Guide for dealing with an oil spill

How do technological disasters affect communities? What can you do to help?

“The fishing season of 1989 was projected to be the opportunity of a lifetime: big volume, big prices. Then the oil spill hit…no herring season, no fishing season. Everybody left to work the oil spill; your employees left to work the spill. Then the people who made big money working the spill left the following winter after the spill. So, businesses were all inventoried up, all dressed up for the party which didn’t come…”
– Cordova, Alaska, business owner, 1989

The human impacts of oil spills are not typically addressed in state and federal oil spill contingency plans. To help fill this gap, the Council developed a guide for communities and individuals on how to deal with technological disasters such as an oil spill.

The “Coping with Technological Disasters” guidebook and appendices contains science-based strategies to help ease the invisible impacts of oil spills, and help local governments, small businesses, families, and individuals cope with these disruptions.

The guidebook is a road map for communities and individuals to understand:

  • What a technological disaster is
  • How the effects differ from a natural disaster
  • What to expect during a technological disaster
  • How the effects can linger years following the event
  • Where to find help

What is a technological disaster? 

A technological disaster is a catastrophic event caused by humans which often result in toxic contamination of the environment. These disasters can have very different effects compared to a natural disaster. Technological disasters like the 1989 Exxon Valdez oil spill disrupt communities in many ways:

Visible disruptions

The most obvious and tangible disruptions occur to the ordinary flow of goods, services, and jobs. For example, the 1989 spill created thousands of high-paid jobs in cleanup work. As a result, ordinary employers in communities—village stores, Native corporations, and city governments—lost workers and found it even harder to function normally during the crisis.

These visible disruptions can be measured and monitored and usually goods and services can be restored in a reasonable length of time.

Invisible disruptions: Mental health and chronic long-term effects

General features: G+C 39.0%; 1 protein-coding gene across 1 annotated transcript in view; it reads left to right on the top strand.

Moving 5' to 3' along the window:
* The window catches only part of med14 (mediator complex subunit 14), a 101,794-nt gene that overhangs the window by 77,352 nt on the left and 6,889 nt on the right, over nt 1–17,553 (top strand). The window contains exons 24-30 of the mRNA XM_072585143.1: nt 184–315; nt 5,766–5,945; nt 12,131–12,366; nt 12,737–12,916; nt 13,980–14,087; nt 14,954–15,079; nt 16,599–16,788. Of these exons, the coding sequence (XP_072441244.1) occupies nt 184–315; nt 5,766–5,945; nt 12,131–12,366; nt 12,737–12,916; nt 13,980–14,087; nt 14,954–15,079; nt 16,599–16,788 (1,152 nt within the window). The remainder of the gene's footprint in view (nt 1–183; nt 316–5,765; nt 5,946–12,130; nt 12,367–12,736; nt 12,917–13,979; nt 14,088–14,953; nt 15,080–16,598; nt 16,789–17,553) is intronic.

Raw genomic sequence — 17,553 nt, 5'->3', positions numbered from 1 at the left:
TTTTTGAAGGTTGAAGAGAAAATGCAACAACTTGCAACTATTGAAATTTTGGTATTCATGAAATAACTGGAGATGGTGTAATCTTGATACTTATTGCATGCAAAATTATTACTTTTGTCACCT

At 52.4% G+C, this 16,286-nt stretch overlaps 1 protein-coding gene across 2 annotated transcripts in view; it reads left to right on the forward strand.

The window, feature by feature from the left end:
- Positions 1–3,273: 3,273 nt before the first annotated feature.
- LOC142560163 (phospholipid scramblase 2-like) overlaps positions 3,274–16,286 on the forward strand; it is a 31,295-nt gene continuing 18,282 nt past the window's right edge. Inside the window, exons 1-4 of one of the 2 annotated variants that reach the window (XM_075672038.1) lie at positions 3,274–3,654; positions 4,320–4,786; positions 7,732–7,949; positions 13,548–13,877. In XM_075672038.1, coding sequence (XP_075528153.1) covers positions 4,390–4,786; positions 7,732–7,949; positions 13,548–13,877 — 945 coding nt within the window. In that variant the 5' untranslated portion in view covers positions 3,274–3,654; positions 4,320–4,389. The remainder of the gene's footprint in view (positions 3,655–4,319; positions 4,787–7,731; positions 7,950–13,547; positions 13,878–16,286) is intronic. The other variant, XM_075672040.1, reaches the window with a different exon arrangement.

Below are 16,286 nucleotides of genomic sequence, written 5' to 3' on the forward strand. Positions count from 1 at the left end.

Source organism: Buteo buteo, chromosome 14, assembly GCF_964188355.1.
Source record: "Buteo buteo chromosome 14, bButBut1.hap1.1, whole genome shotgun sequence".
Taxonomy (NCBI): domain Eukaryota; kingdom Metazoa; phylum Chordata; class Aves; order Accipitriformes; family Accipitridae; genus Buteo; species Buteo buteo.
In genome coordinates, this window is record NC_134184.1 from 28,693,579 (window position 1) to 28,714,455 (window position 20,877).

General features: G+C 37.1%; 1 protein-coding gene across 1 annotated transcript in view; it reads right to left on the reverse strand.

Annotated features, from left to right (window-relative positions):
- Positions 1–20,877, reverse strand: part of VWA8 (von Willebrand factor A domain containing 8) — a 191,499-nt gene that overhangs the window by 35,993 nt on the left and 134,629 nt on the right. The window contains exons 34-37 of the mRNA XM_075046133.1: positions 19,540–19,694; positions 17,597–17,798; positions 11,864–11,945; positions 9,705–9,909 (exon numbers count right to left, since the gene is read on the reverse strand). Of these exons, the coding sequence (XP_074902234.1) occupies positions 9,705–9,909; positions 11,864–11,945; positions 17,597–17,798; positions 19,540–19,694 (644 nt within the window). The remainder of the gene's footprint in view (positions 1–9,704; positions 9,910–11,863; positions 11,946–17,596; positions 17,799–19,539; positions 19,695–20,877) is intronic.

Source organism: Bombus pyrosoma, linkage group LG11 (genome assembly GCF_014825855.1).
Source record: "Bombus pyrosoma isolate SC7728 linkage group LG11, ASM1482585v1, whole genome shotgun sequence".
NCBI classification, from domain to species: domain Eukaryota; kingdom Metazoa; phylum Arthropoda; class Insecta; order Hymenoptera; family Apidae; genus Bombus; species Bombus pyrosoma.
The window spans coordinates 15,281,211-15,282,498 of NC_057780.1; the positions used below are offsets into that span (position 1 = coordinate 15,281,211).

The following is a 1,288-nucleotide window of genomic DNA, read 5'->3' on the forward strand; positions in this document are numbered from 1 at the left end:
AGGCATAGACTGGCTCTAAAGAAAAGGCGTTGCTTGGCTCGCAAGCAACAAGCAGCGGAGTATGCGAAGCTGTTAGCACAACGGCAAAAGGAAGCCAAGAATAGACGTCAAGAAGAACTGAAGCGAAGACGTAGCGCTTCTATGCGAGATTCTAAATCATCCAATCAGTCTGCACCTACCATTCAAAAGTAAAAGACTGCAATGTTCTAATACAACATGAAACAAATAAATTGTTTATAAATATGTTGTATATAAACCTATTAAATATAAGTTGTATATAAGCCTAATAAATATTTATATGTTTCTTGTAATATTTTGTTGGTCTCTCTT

However, there are other often ignored, poorly defined, poorly understood, intangible adverse impacts stemming from a technological disaster. These include initial negative mental health impacts and chronic long-term psychological and physical impacts.

Results of Exxon Valdez oil spill studies indicate that mental health impacts persisted 10 years post-spill. These impacts included disruption of family structure and unity, family violence, depression, alcoholism, drug abuse, and psychological impairment.

The extent of chronic mental health patterns may be tied to a community’s dependence on local natural resources for survival. As such, Native and non-Native fishing and subsistence-based communities are at higher risk for elevated levels of chronic psychological stress associated with technological disasters.

The Guide: Updated in 2021 

The latest version of Coping with Technological Disasters: A User Friendly Guidebook is now available.

Coping with Technological Disasters - A User-Friendly Guidebook, Version 4 (0.9 MB)

  • Appendix A - Conducting A Community Survey (PDF 0.3 MB)
    This appendix provides information on how data on an affected community should be collected before outreach activities begin. It is an example of potential questions or topics to cover in a community survey, as well as some guidelines on conducting focus groups.

  • Appendix B - Outreach Activity - Community Education Media Series (PDF 0.3 MB)
    This appendix provides community education articles on technological disasters and their potential effects on communities. Appendix C is a companion to these articles using radio programs to provide additional community education information.